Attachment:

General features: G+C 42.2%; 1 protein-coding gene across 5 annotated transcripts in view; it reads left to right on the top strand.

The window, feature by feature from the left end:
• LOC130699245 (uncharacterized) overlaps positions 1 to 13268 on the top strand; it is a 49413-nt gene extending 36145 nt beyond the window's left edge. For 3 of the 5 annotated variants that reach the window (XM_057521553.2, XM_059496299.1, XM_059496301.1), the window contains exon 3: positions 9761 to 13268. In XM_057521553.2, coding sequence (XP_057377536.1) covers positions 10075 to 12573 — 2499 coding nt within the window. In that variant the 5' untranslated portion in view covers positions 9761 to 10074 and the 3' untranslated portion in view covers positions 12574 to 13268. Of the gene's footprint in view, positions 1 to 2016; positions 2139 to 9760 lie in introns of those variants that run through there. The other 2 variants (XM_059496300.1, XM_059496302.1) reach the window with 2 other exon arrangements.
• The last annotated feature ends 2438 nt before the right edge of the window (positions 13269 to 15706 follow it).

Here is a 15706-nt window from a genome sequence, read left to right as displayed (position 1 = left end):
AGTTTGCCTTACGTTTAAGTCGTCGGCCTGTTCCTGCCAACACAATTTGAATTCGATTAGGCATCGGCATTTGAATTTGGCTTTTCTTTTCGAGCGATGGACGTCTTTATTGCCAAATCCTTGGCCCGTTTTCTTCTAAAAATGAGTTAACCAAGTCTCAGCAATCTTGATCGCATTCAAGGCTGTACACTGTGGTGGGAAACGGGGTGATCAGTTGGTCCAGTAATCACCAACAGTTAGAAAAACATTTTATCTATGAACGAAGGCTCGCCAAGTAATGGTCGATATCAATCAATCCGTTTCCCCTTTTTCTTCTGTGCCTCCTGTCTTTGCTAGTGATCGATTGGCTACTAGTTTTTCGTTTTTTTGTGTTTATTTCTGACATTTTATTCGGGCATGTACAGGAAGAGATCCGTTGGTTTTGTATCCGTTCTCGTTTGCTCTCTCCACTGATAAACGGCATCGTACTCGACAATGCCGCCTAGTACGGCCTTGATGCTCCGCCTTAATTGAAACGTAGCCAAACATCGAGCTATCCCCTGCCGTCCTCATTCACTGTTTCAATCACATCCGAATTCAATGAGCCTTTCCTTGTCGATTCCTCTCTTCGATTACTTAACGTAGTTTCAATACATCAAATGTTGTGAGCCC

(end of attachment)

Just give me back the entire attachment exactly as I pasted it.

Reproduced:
General features: G+C 42.2%; 1 protein-coding gene across 5 annotated transcripts in view; it reads left to right on the top strand.

The window, feature by feature from the left end:
• LOC130699245 (uncharacterized) overlaps positions 1 to 13268 on the top strand; it is a 49413-nt gene extending 36145 nt beyond the window's left edge. For 3 of the 5 annotated variants that reach the window (XM_057521553.2, XM_059496299.1, XM_059496301.1), the window contains exon 3: positions 9761 to 13268. In XM_057521553.2, coding sequence (XP_057377536.1) covers positions 10075 to 12573 — 2499 coding nt within the window. In that variant the 5' untranslated portion in view covers positions 9761 to 10074 and the 3' untranslated portion in view covers positions 12574 to 13268. Of the gene's footprint in view, positions 1 to 2016; positions 2139 to 9760 lie in introns of those variants that run through there. The other 2 variants (XM_059496300.1, XM_059496302.1) reach the window with 2 other exon arrangements.
• The last annotated feature ends 2438 nt before the right edge of the window (positions 13269 to 15706 follow it).

Here is a 15706-nt window from a genome sequence, read left to right as displayed (position 1 = left end):
AGTTTGCCTTACGTTTAAGTCGTCGGCCTGTTCCTGCCAACACAATTTGAATTCGATTAGGCATCGGCATTTGAATTTGGCTTTTCTTTTCGAGCGATGGACGTCTTTATTGCCAAATCCTTGGCCCGTTTTCTTCTAAAAATGAGTTAACCAAGTCTCAGCAATCTTGATCGCATTCAAGGCTGTACACTGTGGTGGGAAACGGGGTGATCAGTTGGTCCAGTAATCACCAACAGTTAGAAAAACATTTTATCTATGAACGAAGGCTCGCCAAGTAATGGTCGATATCAATCAATCCGTTTCCCCTTTTTCTTCTGTGCCTCCTGTCTTTGCTAGTGATCGATTGGCTACTAGTTTTTCGTTTTTTTGTGTTTATTTCTGACATTTTATTCGGGCATGTACAGGAAGAGATCCGTTGGTTTTGTATCCGTTCTCGTTTGCTCTCTCCACTGATAAACGGCATCGTACTCGACAATGCCGCCTAGTACGGCCTTGATGCTCCGCCTTAATTGAAACGTAGCCAAACATCGAGCTATCCCCTGCCGTCCTCATTCACTGTTTCAATCACATCCGAATTCAATGAGCCTTTCCTTGTCGATTCCTCTCTTCGATTACTTAACGTAGTTTCAATACATCAAATGTTGTGAGCCC